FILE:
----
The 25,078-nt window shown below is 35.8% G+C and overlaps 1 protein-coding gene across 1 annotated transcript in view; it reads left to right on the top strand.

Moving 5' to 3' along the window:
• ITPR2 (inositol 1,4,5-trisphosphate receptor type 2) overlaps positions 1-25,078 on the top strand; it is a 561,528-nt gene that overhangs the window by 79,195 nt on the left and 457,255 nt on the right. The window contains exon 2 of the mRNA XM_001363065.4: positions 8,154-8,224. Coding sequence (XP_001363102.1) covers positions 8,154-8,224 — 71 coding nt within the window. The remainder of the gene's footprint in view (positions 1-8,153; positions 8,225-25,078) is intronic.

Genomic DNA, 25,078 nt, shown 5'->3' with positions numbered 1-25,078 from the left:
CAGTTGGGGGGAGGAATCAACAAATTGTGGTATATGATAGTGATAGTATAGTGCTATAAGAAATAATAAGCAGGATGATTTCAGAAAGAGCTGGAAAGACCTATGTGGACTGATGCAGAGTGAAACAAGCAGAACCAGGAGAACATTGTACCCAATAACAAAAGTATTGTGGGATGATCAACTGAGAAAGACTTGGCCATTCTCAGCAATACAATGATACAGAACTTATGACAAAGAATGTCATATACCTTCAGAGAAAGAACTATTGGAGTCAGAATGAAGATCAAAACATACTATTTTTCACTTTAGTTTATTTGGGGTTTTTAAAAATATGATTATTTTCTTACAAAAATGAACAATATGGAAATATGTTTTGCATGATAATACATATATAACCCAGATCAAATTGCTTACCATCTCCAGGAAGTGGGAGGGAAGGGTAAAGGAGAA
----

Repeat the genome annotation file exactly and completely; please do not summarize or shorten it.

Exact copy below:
The 25,078-nt window shown below is 35.8% G+C and overlaps 1 protein-coding gene across 1 annotated transcript in view; it reads left to right on the top strand.

Moving 5' to 3' along the window:
• ITPR2 (inositol 1,4,5-trisphosphate receptor type 2) overlaps positions 1-25,078 on the top strand; it is a 561,528-nt gene that overhangs the window by 79,195 nt on the left and 457,255 nt on the right. The window contains exon 2 of the mRNA XM_001363065.4: positions 8,154-8,224. Coding sequence (XP_001363102.1) covers positions 8,154-8,224 — 71 coding nt within the window. The remainder of the gene's footprint in view (positions 1-8,153; positions 8,225-25,078) is intronic.

Genomic DNA, 25,078 nt, shown 5'->3' with positions numbered 1-25,078 from the left:
CAGTTGGGGGGAGGAATCAACAAATTGTGGTATATGATAGTGATAGTATAGTGCTATAAGAAATAATAAGCAGGATGATTTCAGAAAGAGCTGGAAAGACCTATGTGGACTGATGCAGAGTGAAACAAGCAGAACCAGGAGAACATTGTACCCAATAACAAAAGTATTGTGGGATGATCAACTGAGAAAGACTTGGCCATTCTCAGCAATACAATGATACAGAACTTATGACAAAGAATGTCATATACCTTCAGAGAAAGAACTATTGGAGTCAGAATGAAGATCAAAACATACTATTTTTCACTTTAGTTTATTTGGGGTTTTTAAAAATATGATTATTTTCTTACAAAAATGAACAATATGGAAATATGTTTTGCATGATAATACATATATAACCCAGATCAAATTGCTTACCATCTCCAGGAAGTGGGAGGGAAGGGTAAAGGAGAA